In the 1650s, the French philosopher Blaise Pascal noted that: ‘The sole cause of man’s unhappiness is that he cannot stay quietly in his room.’
Really? Surely having to stay quarantined in one’s room is a kind of psychological torture? And yet Pascal’s idea challenges one of our most cherished beliefs: that we must always go to new places in order to feel and discover new and worthwhile things.
Personally I have never really enjoyed traveling much. To me it’s a hassle, it’s stressful, and it takes a toll on my body and health. I just feel out of sorts. Friends tell me how boring I am, and my reply is always the same: “I don’t need to travel to see the wonders of people and the world when they are literally right on my doorstep”. It’s a matter of perception, and what you choose to see.
Well now nobody can travel: some can’t even make the trip to the end of their lane. What if you had within your brain already accumulated a sufficient number of awe-inspiring, calming and interesting experiences to last you twenty lifetimes? What if your real problem was not so much that you are not allowed to go anywhere, but that you don’t how to make the most of what is already to hand?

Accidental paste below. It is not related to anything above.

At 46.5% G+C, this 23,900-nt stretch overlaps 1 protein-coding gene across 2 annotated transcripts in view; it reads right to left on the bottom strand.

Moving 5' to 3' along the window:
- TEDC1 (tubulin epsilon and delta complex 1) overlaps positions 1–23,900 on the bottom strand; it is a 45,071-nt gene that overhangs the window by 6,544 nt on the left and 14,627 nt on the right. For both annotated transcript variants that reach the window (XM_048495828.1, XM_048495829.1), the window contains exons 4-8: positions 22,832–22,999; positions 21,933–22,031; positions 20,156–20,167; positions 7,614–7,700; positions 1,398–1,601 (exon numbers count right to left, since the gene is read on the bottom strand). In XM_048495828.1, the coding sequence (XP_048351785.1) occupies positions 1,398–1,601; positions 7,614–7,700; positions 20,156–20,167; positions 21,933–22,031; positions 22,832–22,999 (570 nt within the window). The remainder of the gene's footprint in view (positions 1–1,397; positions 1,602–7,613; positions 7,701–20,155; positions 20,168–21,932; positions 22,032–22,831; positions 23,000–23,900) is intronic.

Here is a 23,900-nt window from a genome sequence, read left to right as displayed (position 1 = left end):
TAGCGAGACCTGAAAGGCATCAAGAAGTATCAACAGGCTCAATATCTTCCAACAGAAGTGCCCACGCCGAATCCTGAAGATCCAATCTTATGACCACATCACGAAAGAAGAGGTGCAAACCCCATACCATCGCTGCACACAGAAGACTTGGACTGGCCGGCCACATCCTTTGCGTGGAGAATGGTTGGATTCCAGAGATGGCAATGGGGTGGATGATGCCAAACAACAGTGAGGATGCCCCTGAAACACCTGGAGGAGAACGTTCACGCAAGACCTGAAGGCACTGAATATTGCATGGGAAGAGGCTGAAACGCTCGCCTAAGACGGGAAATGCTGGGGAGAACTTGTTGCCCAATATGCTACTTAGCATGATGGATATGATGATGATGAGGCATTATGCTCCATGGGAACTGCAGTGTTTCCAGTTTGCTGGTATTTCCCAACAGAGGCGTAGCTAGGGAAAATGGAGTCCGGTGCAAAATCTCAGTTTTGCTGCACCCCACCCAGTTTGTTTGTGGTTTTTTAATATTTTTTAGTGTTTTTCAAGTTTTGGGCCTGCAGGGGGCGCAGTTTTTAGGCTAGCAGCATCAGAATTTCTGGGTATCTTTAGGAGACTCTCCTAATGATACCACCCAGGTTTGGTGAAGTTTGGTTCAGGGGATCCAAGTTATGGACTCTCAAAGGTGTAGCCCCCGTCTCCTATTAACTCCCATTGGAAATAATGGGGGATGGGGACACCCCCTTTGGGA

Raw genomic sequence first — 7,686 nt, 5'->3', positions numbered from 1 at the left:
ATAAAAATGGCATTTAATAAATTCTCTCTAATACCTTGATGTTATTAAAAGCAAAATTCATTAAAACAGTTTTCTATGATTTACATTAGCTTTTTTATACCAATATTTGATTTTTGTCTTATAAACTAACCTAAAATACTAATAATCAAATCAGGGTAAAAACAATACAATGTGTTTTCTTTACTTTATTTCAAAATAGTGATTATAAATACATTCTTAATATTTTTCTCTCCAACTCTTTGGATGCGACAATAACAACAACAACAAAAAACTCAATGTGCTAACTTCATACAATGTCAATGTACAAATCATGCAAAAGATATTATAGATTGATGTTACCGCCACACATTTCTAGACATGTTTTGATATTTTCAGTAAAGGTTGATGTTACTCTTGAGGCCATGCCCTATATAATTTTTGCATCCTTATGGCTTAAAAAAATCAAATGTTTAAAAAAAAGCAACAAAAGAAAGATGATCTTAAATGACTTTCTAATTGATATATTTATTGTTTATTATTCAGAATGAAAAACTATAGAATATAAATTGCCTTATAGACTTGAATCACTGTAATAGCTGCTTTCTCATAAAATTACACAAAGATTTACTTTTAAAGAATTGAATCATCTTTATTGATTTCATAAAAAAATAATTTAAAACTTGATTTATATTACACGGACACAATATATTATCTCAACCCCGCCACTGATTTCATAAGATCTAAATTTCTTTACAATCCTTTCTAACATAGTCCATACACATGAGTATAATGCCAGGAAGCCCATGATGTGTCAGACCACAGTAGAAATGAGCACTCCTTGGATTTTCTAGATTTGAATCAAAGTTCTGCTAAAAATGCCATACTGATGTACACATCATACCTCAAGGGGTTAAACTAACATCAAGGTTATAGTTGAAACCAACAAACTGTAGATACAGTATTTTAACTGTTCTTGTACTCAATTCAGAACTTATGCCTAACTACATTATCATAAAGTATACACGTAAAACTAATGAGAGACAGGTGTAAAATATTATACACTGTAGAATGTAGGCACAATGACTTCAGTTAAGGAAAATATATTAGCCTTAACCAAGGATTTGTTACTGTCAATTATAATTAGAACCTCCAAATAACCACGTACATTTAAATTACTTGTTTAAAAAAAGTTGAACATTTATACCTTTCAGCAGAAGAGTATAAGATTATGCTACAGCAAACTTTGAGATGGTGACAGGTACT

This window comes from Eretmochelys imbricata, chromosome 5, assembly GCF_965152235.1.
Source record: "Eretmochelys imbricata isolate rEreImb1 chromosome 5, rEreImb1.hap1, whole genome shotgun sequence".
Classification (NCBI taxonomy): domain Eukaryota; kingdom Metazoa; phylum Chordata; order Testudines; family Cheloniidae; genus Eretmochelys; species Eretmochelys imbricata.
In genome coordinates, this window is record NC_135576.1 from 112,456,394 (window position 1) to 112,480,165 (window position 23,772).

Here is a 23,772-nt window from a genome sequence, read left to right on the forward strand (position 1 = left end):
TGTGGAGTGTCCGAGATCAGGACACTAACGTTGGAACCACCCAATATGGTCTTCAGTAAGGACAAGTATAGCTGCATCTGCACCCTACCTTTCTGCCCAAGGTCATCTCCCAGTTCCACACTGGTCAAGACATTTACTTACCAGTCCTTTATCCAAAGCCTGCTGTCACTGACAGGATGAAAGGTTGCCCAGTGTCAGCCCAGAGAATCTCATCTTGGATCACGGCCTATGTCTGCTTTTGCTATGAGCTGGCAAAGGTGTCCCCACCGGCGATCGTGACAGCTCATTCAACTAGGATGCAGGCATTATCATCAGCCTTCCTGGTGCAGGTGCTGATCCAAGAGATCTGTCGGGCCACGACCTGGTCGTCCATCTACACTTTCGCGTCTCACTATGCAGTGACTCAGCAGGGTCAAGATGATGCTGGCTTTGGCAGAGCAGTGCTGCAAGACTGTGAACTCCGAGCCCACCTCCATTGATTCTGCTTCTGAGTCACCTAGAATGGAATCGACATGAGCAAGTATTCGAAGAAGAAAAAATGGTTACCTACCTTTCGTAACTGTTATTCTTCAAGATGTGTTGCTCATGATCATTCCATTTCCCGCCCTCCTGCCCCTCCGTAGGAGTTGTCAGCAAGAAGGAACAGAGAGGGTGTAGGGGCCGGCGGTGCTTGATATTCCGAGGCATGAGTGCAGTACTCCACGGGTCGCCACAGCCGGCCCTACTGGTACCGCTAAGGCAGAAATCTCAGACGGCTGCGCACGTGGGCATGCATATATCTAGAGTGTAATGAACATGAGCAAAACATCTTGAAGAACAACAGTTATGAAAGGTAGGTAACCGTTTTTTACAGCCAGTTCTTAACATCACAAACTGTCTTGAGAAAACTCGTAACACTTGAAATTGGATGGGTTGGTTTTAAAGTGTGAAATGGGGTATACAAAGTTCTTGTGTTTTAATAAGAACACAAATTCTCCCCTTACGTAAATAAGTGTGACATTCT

Consider that being confined at home gives you one massive benefit: the time and space and encouragement to think. Because whatever you like to believe, I’m calling it out that you don’t ever do the solitary, original, bold kind of thinking that can move your life ahead. A period of quiet thinking creates an opportunity for your mind to order and understand itself. Fears, resentments, intentions, and dreams become easier to name. You start, in small steps, to know yourself slightly better.
You will – one day – recover your freedoms. The world will be yours to roam once more. In the meantime, this period of confinement is your opportunity to appreciate a great deal of what you generally see without ever properly noticing, and to understand what you have felt but not yet fully processed. Enjoy it.